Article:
This is the second attempt at a proof. My first attempt had a flaw in its logic.

After reviewing the mistake in logic, I believe that with a revised logic, the argument can be saved.

The revision consists of two arguments. The argument presented below covers the condition where $\{\frac{x}{b_2}\} + \{\frac{x}{b_3}\} < 1$. My question here covers the condition where $\{\frac{x}{b_2}\} + \{\frac{x}{b_3}\} \ge 1$

I am very glad to be corrected if someone is able to find a mistake. :-)

This is an attempt to generalize one of the steps in Ramanujan's proof of Bertrand's postulate.

In particular, Ramanujan's does the following comparison in step (8):

$$\ln\Gamma(x) - 2\ln\Gamma(\frac{x}{2} + \frac{1}{2}) \le \ln(\lfloor{x}\rfloor!) - 2\ln(\lfloor\frac{x}{2}\rfloor!)$$

It occurs to me that this can be generalized to:

$$\ln\Gamma(\frac{x}{b_1}-\frac{3}{16}) - \ln\Gamma(\frac{x}{b_2}+\frac{19}{32}) - \ln\Gamma(\frac{x}{b_3}+\frac{19}{32})\le \ln(\lfloor\frac{x}{b_1}\rfloor!) - \ln(\lfloor\frac{x}{b_2}\rfloor!) - \ln(\lfloor\frac{x}{b_3}\rfloor!)$$


$$\frac{x}{b_1} = \frac{x}{b_2} + \frac{x}{b_3}$$


$$\{\frac{x}{b_2}\} + \{\frac{x}{b_3}\} < 1$$


$$x > 36$$

Here's the argument for this generalization:


$$\{\frac{x}{b_i}\} = \frac{x}{b_i} - \lfloor\frac{x}{b_i}\rfloor$$


$$0 \le \{\frac{x}{b_i}\} < 1$$


$$\{\frac{x}{b_1}\} + \lfloor\frac{x}{b_1}\rfloor = \{\frac{x}{b_2}\} + \lfloor\frac{x}{b_2}\rfloor + \{\frac{x}{b_3}\} + \lfloor\frac{x}{b_3}\rfloor$$

We have:

$$\{\frac{x}{b_1}\} = \{\frac{x}{b_2}\} + \{\frac{x}{b_3}\}$$


$$\lfloor\frac{x}{b_1}\rfloor = \lfloor\frac{x}{b_2}\rfloor + \lfloor\frac{x}{b_3}\rfloor$$

If $\Delta{t_1} \ge \Delta{t_2} + \Delta{t_3}$ and $x_1 + \Delta{t_1} \ge x_2 + \Delta{t_2} \ge x_3 + \Delta{t_3} > 0$,

Using the logic in the answer here:

$$\frac{\Gamma(x_1 + \Delta{t_1})}{\Gamma(x_1)} \ge \frac{\Gamma(x_2 + \Delta{t_2})}{\Gamma(x_2)}\frac{\Gamma(x_3 + \Delta{t_3})}{\Gamma(x_3)}$$


$x_1 = \frac{x}{b_1}-\frac{3}{16}$, $\Delta{t_1} = \frac{19}{16}-\{\frac{x}{b_1}\}$,

$x_2 = \frac{x}{b_2}+\frac{19}{32}$, $\Delta{t_2} = \frac{13}{32}-\{\frac{x}{b_2}\}$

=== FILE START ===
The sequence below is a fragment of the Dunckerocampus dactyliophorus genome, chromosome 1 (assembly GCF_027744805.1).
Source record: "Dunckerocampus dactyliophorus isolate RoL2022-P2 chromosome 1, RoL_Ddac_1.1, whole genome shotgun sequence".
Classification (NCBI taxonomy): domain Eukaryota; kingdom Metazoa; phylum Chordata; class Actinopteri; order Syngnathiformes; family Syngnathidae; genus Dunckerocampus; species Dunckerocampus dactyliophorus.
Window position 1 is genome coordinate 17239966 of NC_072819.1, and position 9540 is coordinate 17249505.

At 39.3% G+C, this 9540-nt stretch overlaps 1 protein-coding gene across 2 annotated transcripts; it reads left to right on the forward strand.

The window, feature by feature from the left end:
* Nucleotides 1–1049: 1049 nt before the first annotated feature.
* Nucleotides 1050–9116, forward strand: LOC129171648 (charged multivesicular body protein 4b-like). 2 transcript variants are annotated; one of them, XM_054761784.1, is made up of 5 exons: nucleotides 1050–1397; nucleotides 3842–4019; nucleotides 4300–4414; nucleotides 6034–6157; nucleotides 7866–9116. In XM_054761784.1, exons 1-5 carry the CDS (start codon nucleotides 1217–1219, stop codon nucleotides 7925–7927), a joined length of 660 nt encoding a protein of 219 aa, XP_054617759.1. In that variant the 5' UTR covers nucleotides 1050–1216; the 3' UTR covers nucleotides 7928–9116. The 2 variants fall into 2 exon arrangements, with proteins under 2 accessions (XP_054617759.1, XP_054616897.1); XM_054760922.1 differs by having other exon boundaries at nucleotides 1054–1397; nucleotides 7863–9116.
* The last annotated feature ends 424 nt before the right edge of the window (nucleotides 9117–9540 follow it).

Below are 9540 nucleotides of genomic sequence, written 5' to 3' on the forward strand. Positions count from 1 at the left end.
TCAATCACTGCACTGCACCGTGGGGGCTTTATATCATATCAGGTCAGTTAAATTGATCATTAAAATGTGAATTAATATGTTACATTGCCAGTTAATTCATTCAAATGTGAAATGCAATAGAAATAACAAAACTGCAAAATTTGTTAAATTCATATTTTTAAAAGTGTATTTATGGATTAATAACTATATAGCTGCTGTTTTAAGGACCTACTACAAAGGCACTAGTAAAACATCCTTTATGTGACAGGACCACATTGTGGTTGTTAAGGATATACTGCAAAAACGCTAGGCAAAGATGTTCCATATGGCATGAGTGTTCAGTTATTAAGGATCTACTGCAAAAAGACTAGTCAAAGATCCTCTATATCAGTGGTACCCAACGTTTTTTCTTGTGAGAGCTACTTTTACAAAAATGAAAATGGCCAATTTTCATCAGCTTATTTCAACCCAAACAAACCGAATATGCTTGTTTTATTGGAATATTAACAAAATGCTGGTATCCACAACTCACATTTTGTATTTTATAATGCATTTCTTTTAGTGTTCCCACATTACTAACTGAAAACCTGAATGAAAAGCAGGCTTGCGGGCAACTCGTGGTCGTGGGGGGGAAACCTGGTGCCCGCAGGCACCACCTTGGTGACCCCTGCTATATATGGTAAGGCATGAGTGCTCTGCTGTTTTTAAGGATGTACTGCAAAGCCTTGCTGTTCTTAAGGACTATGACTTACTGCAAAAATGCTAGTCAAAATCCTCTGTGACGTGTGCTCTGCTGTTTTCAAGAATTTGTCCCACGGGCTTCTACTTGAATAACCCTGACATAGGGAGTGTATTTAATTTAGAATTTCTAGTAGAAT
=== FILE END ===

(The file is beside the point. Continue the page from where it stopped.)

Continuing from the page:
$x_3 = \frac{x}{b_3}+\frac{19}{32}$, $\Delta{t_3} = \frac{13}{32}-\{\frac{x}{b_3}\}$

where $\frac{x}{b_2} \ge \frac{x}{b_3}$ (Otherwise, switch the two values).


$$\frac{\Gamma(\lfloor\frac{x}{b_1}\rfloor+1)}{\Gamma(\frac{x}{b_1}-\frac{3}{16})} \ge \frac{\Gamma(\lfloor\frac{x}{b_2}\rfloor+1)}{\Gamma(\frac{x}{b_2}+\frac{19}{32})}\frac{\Gamma(\lfloor\frac{x}{b_3}\rfloor+1)}{\Gamma(\frac{x}{b_3}+\frac{19}{32})}$$

So then it follows:

$$\ln\Gamma(\lfloor\frac{x}{b_1}\rfloor + 1) - \ln\Gamma(\frac{x}{b_1} - \frac{3}{16}) \ge \ln\Gamma(\lfloor\frac{x}{b_2}\rfloor+1) - \ln\Gamma(\frac{x}{b_2}+\frac{19}{32}) + \ln\Gamma(\lfloor\frac{x}{b_3}\rfloor + 1) - \ln\Gamma(\frac{x}{b_3}+\frac{19}{32})$$

And we have shown:

$$\ln\Gamma(\frac{x}{b_1}-\frac{3}{16}) - \ln\Gamma(\frac{x}{b_2}+\frac{19}{32}) - \ln\Gamma(\frac{x}{b_3}+\frac{19}{32}) \le \ln(\lfloor\frac{x}{b_1}\rfloor!) - \ln(\lfloor\frac{x}{b_2}\rfloor!) - \ln(\lfloor\frac{x}{b_3}\rfloor!)$$

Here's an example:

Let $x=77.1$, $b_1=6$, $b_2=7$, $b_3=42$

So that:

$\{\frac{77.1}{7}\} \approx 0.0143$, $\{\frac{77.1}{42}\} \approx 0.8357$


$$\ln\Gamma(\frac{77.1}{6}-\frac{3}{16}) - \ln\Gamma(\frac{77.1}{7}+\frac{19}{32}) - \ln\Gamma(\frac{77.1}{42} + \frac{19}{32}) \le \ln(\lfloor\frac{77.1}{6}\rfloor!) - \ln(\lfloor\frac{77.1}{7}\rfloor!) - \ln(\lfloor\frac{77.1}{42}\rfloor!)$$

Please let me know if you see any mistakes.



Note 1: I came up with $\frac{x}{b_1}-\frac{3}{16}$ by comparing $\frac{x}{b_1}-1$ and then comparing $\frac{x}{b_1}-\frac{1}{2}$. I found that by taking consistent averages and satisfying these conditions:

If $\Delta{t_1} \ge \Delta{t_2} + \Delta{t_3}$ and $x_1 + \Delta{t_1} \ge x_2 + \Delta{t_2} \ge x_3 + \Delta{t_3} > 0$,

I was able to get a tighter lower bound. I should be able to improve upon $\frac{x}{b_1} - \frac{3}{16}$ if I wanted to.

Note 2: I have not been able to show that this tightening of the lower bound works in all cases. This is a gap in my argument. I still need to show that using $\frac{x}{b_1}-\frac{3}{16}$ is always an improvement to using the more obvious $\frac{x}{b_3}-1$. My argument shows that it will work but not that it is better.


Looking at a graph it seems plausible that your result holds for $x>36$, but it does not hold for $35\le x <36$ where the right side is zero.

The flaw in this case is that $\{x/b_3\}>13/16$, allowing $\Delta t_3<0$ and $\Delta t_2>\Delta t_1$, violating the conditions for the $x_i+\Delta t_i$ inequality.

  • $\begingroup$ Once again, thanks very much! Great point. I'll investigate the range of this result and update the question. I'll also work on evaluating when $\frac{x}{b_1} - \frac{3}{16}$ is a tighter lower bound than $\frac{x}{b_1} - 1$. $\endgroup$ – Larry Freeman Apr 14 '13 at 16:49

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